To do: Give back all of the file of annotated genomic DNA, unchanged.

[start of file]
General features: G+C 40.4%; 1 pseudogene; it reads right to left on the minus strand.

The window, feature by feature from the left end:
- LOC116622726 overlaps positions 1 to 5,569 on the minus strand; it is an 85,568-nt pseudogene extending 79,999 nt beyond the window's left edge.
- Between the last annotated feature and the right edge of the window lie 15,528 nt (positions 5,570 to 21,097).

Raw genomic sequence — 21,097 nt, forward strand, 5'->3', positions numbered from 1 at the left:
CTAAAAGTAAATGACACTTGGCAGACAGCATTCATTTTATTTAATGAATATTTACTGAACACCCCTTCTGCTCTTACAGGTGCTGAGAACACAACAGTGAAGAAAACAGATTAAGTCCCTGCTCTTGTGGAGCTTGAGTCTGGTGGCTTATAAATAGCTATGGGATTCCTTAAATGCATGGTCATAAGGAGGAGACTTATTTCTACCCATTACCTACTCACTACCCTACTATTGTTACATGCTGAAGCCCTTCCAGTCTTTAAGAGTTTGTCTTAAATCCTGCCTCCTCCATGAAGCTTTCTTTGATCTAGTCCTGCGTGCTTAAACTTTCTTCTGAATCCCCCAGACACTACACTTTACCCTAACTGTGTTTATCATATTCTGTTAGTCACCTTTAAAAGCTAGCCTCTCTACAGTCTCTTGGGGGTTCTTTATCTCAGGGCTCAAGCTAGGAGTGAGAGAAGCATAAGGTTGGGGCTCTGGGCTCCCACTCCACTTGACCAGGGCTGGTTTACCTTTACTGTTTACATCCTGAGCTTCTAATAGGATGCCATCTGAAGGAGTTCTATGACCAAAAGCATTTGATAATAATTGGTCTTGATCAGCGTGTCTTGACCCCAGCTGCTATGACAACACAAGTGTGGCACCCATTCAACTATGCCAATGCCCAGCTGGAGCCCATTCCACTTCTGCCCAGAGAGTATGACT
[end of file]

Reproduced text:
General features: G+C 40.4%; 1 pseudogene; it reads right to left on the minus strand.

The window, feature by feature from the left end:
- LOC116622726 overlaps positions 1 to 5,569 on the minus strand; it is an 85,568-nt pseudogene extending 79,999 nt beyond the window's left edge.
- Between the last annotated feature and the right edge of the window lie 15,528 nt (positions 5,570 to 21,097).

Raw genomic sequence — 21,097 nt, forward strand, 5'->3', positions numbered from 1 at the left:
CTAAAAGTAAATGACACTTGGCAGACAGCATTCATTTTATTTAATGAATATTTACTGAACACCCCTTCTGCTCTTACAGGTGCTGAGAACACAACAGTGAAGAAAACAGATTAAGTCCCTGCTCTTGTGGAGCTTGAGTCTGGTGGCTTATAAATAGCTATGGGATTCCTTAAATGCATGGTCATAAGGAGGAGACTTATTTCTACCCATTACCTACTCACTACCCTACTATTGTTACATGCTGAAGCCCTTCCAGTCTTTAAGAGTTTGTCTTAAATCCTGCCTCCTCCATGAAGCTTTCTTTGATCTAGTCCTGCGTGCTTAAACTTTCTTCTGAATCCCCCAGACACTACACTTTACCCTAACTGTGTTTATCATATTCTGTTAGTCACCTTTAAAAGCTAGCCTCTCTACAGTCTCTTGGGGGTTCTTTATCTCAGGGCTCAAGCTAGGAGTGAGAGAAGCATAAGGTTGGGGCTCTGGGCTCCCACTCCACTTGACCAGGGCTGGTTTACCTTTACTGTTTACATCCTGAGCTTCTAATAGGATGCCATCTGAAGGAGTTCTATGACCAAAAGCATTTGATAATAATTGGTCTTGATCAGCGTGTCTTGACCCCAGCTGCTATGACAACACAAGTGTGGCACCCATTCAACTATGCCAATGCCCAGCTGGAGCCCATTCCACTTCTGCCCAGAGAGTATGACT